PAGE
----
Kare Kano – 14-16


Ep14 and the first half of ep15 remind me why I do not consider Kare Kano a top favorite of mine despite enjoying the first half so thoroughly. I mean, 1.5 episodes of recap? That is insane. Gainax really was something else around this time. At least it apparently guilted them into featuring minimal recap for a few episodes afterward. Eps 16-18 have no recap to speak of! Amazing!

So after all that wonderful recapping, ep15 picks up with Miyazawa hanging out with Hideaki and her sisters while her dad grumbles about a pervert like Hideaki being around his beautiful little girls. I’m trying to remember if something is done with Hideaki’s story later the in the series, but I am drawing a blank. This seems like a weird place to develop his character, though. Not really sure what to feel after hearing his story, actually. It is yet another in a string of people with family issues who revolve around the Miyazawa clan, but where there is development regarding Arima and Tsubasa, but Hideaki’s story kind of hangs there like, “Yeah, my family sucks, but oh well!” It is kind of strange.

The rest of the episode focuses on the growing complexity of Miyazawa’s feelings toward Arima. While Arima is away, Miyazawa seriously examines how she views him — she wonders if she has seen just one side of Arima this whole time. He is always so closed off, so guarded, so cool and calm that she cannot help but wonder that there is this huge part of Arima she has never seen before. This is something, I think, many people do not consider until they have not seen a person for a while, and they do not have much to keep them company but their thoughts. A person gets to analyzing every little thing about another person. “When he said this, did he really mean this? When he did this, did he really want to do this?” And so on, and so forth.

What Miyazawa draws from this is an uncertainty that she knows Arima as well as she believes she does, and an admittance to herself that when Arima is not around, she feels very weak. Her weakness, to me, is not so much that she is dependent on Arima, but more that Miyazawa is still growing into her “true” personality. It is related to all the things she has been feeling on the side the past few episodes — most notably about her friends finding their places in life, while she believes she has been studying for no real purpose. For most of Miyazawa’s life she has been living with this personality based purely on bravado; suddenly switching to another mindset that she has only in the comfort of her home is something that takes time to settle in, and Miyazawa is still in the process of settling in.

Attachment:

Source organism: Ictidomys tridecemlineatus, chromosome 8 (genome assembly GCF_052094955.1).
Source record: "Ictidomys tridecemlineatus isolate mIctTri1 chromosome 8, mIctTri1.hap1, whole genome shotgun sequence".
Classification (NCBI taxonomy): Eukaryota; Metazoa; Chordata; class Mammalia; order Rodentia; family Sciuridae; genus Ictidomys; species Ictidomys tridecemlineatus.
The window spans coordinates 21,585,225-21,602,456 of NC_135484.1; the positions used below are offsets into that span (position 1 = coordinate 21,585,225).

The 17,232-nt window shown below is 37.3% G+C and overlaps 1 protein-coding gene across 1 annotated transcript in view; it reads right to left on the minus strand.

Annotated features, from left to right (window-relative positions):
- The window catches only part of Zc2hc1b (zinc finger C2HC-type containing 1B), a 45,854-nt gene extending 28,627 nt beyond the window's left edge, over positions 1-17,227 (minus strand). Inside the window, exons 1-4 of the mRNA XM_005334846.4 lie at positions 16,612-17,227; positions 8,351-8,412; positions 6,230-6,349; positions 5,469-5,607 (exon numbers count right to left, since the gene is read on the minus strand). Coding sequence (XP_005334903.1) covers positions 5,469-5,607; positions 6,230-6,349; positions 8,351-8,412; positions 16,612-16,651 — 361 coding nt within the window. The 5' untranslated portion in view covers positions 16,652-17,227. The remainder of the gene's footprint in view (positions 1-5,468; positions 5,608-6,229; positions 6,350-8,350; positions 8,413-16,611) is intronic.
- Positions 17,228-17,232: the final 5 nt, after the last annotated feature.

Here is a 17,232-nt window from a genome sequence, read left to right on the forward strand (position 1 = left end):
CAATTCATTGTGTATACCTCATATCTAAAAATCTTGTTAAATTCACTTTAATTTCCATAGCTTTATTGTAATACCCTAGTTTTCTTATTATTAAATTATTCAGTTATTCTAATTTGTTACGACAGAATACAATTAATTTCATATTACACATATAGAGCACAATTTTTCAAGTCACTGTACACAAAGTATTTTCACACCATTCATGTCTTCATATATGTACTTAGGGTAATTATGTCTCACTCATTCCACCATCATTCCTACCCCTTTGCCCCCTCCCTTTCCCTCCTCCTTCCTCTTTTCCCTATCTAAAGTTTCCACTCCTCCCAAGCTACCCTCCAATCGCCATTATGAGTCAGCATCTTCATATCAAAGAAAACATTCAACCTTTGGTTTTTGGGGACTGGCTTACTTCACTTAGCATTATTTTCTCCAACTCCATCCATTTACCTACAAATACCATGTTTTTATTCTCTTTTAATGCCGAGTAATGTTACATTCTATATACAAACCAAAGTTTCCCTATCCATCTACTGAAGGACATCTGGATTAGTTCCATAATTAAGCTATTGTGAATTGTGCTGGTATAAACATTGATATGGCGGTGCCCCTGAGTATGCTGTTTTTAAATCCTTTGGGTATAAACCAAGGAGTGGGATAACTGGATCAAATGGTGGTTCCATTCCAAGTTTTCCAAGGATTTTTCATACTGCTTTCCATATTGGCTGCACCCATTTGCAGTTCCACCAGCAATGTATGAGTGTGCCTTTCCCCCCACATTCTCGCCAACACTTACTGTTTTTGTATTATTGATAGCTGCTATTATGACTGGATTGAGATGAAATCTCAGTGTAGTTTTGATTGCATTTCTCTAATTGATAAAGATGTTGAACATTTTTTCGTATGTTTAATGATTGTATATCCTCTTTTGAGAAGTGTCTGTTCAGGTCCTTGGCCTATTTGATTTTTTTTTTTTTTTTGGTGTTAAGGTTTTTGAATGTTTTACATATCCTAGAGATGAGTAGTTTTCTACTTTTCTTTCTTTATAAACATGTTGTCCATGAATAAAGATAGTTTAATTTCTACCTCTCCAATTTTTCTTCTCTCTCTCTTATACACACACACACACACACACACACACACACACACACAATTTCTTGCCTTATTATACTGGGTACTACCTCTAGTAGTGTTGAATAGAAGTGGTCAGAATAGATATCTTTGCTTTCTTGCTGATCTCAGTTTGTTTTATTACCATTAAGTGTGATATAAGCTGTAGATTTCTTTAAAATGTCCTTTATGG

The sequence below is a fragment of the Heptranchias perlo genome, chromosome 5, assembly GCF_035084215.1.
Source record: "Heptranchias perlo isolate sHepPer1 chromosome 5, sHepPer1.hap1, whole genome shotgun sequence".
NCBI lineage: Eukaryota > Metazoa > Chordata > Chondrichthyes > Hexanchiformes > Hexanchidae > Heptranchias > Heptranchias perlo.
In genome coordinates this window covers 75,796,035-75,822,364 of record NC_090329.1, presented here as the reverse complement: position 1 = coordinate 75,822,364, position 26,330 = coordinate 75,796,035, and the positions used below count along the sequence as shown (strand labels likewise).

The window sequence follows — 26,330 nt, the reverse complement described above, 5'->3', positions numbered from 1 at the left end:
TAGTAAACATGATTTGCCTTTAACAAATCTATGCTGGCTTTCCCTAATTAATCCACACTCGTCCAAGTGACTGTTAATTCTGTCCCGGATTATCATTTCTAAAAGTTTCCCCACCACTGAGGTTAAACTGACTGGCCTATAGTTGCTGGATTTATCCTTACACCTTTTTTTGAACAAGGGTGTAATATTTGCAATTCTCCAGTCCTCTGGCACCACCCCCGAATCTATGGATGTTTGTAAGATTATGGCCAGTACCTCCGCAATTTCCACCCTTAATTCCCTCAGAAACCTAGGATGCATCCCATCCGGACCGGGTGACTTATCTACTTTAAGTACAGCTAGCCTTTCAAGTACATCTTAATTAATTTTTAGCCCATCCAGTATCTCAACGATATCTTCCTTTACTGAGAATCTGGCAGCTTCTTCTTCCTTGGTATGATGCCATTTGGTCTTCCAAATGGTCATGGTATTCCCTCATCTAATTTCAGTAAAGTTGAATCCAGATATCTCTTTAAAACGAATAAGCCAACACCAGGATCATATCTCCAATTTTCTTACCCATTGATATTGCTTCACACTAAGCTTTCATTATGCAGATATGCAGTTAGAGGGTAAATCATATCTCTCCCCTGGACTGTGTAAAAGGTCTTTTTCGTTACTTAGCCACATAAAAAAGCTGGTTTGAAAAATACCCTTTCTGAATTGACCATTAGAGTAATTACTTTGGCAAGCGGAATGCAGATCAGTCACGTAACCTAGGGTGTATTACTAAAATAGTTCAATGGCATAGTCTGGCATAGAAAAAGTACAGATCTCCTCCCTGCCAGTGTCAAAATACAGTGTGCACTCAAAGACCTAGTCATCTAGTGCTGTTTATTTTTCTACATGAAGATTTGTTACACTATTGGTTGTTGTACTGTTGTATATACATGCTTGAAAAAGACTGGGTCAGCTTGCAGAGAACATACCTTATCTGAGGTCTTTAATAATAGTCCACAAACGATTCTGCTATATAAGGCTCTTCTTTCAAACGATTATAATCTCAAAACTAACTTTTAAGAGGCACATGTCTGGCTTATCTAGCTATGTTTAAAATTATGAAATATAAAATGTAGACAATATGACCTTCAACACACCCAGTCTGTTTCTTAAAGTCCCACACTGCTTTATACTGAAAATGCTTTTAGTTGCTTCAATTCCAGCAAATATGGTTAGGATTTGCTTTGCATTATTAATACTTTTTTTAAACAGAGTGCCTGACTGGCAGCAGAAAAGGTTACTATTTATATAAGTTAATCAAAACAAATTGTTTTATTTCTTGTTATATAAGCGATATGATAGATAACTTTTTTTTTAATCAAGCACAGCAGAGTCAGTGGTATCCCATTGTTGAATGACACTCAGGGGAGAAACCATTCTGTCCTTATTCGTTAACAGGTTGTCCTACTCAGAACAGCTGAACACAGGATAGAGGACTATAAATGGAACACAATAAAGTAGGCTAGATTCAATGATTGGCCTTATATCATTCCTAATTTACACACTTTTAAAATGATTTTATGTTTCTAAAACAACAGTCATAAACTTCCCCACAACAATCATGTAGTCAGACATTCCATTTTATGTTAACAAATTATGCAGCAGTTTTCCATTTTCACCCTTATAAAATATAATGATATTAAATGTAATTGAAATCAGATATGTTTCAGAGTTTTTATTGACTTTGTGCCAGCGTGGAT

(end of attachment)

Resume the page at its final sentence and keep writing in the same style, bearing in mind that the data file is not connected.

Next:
The toughest part of this process of settling in for Miyazawa is the realization that life is not simple. When she lived for nothing but grades and adulation, that is all she needed to think about. She never took into account the feelings of other people, or the complexity of the future, or anything like that. Miyazawa simply soaked in all the praise she received for helping people with homework and for looking like the smartest person in the world. But now she knows so many people who face many difficulties in life every day. She knows people who face the future with gusto. And she knows people whom she cannot completely read. And it scares her. Miyazawa feels small in the face of all this complexity. She feels afraid without someone to lean upon. I would feel kind of small, too, in her situation.


Ep16 is just a really sweet episode telling the story of how Miyazawa’s parents, Hiroyuki and Miyako, met, developed a relationship and then married each other. Perhaps not surprisingly, Hiroyuki continues the theme of broken/non-traditional families: After the deaths of Hiroyuki’s parents, Hiroyuki lives with his grandfather. They have a good relationship, although Hiroyuki later believes that he was selfish in his conduct with his grandpa and regrets not giving back more when he was given so much in his life. The ending is such a perfect piece of Miyazawa logic; it is pretty easy to see from whom Yukino inherited the clear vision of her love.

It is tough to say when kids really start thinking about how much their parents (or the people who raise them) love them. I mean, I have done a lot of dumb shit in my time, but I can look into the eyes of my parents and see how much they love me because I have grown into a relatively decent person. At the very least, isn’t that what every parent wants? For their children to grow up to be good people? All parents want their children to be as successful as possible, but it is that goodness that — I hope — parents want to see in their kids. It is what Hiroyuki and Miyako call “a love that flows” at the end of this episode.

Love really is something that flows. For humans, procreation isn’t simply an instinctive drive to keep the species going. Children are created through an act of love, raised through the continuation of that love and sent out in the world to find a love of their own. In an ideal world, love is something passed down through the generations. Love has a rich history in each family. Children are loved by their parents, who are loved by the grandparents and so on down the line. This is not always the case, of course, but one of Kare Kano‘s strongest messages is that when people put in the effort to love and understand one another, problems can be healed.


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